The snow day is one of the true gifts of being a teacher.
Mister S and I do a lot of writing in this blog where we push back at certain parts of our teacher world. We do that push back because of how much teaching and our students matter to us. We want the greater system to do well by our students, so we speak up when we see things that go in a different direction.
But this post today is about gratitude.
Of course there are plenty of other people who are not teachers or students who are at home today watching the snow fly, but there are also lots of people who need to still get themselves to work regardless of the 14 inches (and counting) of snow on the ground this morning. And I thank those people for braving the snow and keeping our community running despite the snow.
I love my job–I truly do. But these surprise days off are nothing short of magical.
And for it to come when I’m dealing with the first cold I’ve had this whole school year? The universe is telling me to rest and get better today.
And for it to fall on a Friday to give us a three-day weekend? Bliss.
Even though our school district didn’t call the snow day last evening when every other neighboring district did, and even though we finally did get the call at an uncivilized 4:23 a.m., I am nothing but grateful for the gift of a quiet day where I have the luxury of time to do things like write about snow days.
I do have a few work-related things I want to take care of today, but there’s a whole lot of relaxing I plan to do too. My daughter is singing as she becomes lost in her imagination this morning–some sort of drama going on among her plastic animals. My husband just headed out to the grocery store on cross-country skis with a huge smile on his face. The flakes are big and fluffy. We are safe and warm.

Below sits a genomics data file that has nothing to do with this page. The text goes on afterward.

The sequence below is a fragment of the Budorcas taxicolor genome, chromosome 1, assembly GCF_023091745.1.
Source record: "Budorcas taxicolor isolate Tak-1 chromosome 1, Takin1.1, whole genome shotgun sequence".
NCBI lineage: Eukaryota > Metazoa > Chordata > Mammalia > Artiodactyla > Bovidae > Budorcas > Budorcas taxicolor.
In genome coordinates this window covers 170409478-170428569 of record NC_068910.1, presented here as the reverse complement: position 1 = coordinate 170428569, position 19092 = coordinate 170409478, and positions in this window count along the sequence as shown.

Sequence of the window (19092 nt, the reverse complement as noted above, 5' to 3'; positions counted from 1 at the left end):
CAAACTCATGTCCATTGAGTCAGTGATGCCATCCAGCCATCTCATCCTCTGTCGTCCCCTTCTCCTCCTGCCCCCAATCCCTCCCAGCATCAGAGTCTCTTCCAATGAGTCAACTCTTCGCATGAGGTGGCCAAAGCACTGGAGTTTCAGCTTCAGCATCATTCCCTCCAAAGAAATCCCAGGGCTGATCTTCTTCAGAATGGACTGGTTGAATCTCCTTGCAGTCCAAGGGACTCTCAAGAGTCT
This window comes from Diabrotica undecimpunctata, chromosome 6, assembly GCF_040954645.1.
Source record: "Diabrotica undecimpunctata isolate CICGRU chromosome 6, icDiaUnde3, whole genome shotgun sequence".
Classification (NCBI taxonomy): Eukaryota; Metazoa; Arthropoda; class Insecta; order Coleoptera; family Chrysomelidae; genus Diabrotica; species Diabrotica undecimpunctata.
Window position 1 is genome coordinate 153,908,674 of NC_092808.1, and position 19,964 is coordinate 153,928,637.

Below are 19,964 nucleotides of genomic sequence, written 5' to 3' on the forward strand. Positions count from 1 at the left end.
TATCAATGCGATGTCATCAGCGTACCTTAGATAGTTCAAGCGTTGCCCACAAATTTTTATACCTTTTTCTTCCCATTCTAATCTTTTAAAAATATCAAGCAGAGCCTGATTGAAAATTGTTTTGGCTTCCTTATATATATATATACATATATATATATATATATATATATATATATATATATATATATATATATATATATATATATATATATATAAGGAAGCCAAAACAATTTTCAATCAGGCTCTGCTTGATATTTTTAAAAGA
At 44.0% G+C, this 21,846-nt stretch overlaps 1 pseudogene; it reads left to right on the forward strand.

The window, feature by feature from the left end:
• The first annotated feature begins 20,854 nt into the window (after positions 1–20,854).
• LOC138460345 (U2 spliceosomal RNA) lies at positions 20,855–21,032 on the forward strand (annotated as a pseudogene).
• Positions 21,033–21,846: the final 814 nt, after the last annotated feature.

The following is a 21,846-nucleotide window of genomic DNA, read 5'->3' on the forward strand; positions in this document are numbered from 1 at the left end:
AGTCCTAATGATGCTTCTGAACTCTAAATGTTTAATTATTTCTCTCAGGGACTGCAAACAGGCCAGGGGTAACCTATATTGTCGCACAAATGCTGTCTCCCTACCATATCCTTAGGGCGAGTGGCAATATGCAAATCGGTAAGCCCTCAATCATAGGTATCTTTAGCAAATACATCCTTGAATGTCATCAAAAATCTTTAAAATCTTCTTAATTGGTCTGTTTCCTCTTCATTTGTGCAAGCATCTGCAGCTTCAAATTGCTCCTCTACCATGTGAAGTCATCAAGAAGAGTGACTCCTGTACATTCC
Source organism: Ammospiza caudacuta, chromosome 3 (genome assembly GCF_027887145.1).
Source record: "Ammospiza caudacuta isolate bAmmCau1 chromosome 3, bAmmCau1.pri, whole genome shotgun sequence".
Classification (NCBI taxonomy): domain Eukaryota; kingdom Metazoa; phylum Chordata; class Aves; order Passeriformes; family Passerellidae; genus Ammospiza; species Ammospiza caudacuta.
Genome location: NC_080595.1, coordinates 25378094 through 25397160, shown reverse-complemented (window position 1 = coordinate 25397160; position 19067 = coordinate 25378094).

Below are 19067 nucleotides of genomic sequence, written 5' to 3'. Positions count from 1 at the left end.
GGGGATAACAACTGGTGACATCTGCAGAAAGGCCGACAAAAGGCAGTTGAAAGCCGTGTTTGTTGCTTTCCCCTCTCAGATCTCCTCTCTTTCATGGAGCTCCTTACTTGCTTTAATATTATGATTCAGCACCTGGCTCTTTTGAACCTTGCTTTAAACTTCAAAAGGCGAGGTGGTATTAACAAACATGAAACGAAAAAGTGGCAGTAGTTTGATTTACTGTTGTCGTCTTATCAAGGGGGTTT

One thing that’s fun about snow days is the anticipation. The school was all atwitter yesterday. Of course I was encouraging that by starting each class with the weather report: I showed the class the national weather service forecast page and we looked at the winter storm warning together and the projected snow totals. When an update to the forecast raised those projected snow totals during lunch, I went down the hall to tell my colleagues.
And I’m remembering when one of my classes of seniors in Illinois asked for five minutes to run outside to do a snow dance before we started class. So off they went and I smiled as I watched them from my classroom window, all dancing and wiggling in a circle around one student in the center who shimmied with his hands in the air. They came back in with rosy cheeks and smiles on their faces having spent a bit of the distracting energy that they brought into the classroom with them that day. We had a good class that day (and then next day since their snow dance didn’t actually work).
Which is how it usually turns out. I’m perennially hopeful when the forecast shows any possibility of a snow day–but most of the time it doesn’t pan out.
But today it did, and I am full of gratitude.